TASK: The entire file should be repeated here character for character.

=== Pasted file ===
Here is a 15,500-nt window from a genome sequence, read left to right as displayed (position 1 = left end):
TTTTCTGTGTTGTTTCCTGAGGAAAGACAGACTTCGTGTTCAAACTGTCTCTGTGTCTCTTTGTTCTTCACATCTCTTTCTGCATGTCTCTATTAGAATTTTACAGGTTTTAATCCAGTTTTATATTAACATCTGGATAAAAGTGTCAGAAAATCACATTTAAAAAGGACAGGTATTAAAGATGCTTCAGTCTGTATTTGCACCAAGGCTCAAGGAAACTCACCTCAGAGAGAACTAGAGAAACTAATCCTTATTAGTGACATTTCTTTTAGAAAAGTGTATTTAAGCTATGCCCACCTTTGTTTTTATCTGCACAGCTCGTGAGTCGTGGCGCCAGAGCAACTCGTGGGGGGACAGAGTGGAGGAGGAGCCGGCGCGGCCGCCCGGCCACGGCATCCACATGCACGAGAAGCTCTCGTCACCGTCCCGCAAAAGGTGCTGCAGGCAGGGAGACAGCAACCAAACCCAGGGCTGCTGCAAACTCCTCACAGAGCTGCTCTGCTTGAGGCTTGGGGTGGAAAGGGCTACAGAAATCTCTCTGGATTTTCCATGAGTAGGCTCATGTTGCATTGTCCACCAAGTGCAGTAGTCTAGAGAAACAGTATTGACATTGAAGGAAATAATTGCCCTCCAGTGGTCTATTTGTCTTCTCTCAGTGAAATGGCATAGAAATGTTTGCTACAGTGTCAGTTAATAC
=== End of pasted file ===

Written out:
Here is a 15,500-nt window from a genome sequence, read left to right as displayed (position 1 = left end):
TTTTCTGTGTTGTTTCCTGAGGAAAGACAGACTTCGTGTTCAAACTGTCTCTGTGTCTCTTTGTTCTTCACATCTCTTTCTGCATGTCTCTATTAGAATTTTACAGGTTTTAATCCAGTTTTATATTAACATCTGGATAAAAGTGTCAGAAAATCACATTTAAAAAGGACAGGTATTAAAGATGCTTCAGTCTGTATTTGCACCAAGGCTCAAGGAAACTCACCTCAGAGAGAACTAGAGAAACTAATCCTTATTAGTGACATTTCTTTTAGAAAAGTGTATTTAAGCTATGCCCACCTTTGTTTTTATCTGCACAGCTCGTGAGTCGTGGCGCCAGAGCAACTCGTGGGGGGACAGAGTGGAGGAGGAGCCGGCGCGGCCGCCCGGCCACGGCATCCACATGCACGAGAAGCTCTCGTCACCGTCCCGCAAAAGGTGCTGCAGGCAGGGAGACAGCAACCAAACCCAGGGCTGCTGCAAACTCCTCACAGAGCTGCTCTGCTTGAGGCTTGGGGTGGAAAGGGCTACAGAAATCTCTCTGGATTTTCCATGAGTAGGCTCATGTTGCATTGTCCACCAAGTGCAGTAGTCTAGAGAAACAGTATTGACATTGAAGGAAATAATTGCCCTCCAGTGGTCTATTTGTCTTCTCTCAGTGAAATGGCATAGAAATGTTTGCTACAGTGTCAGTTAATAC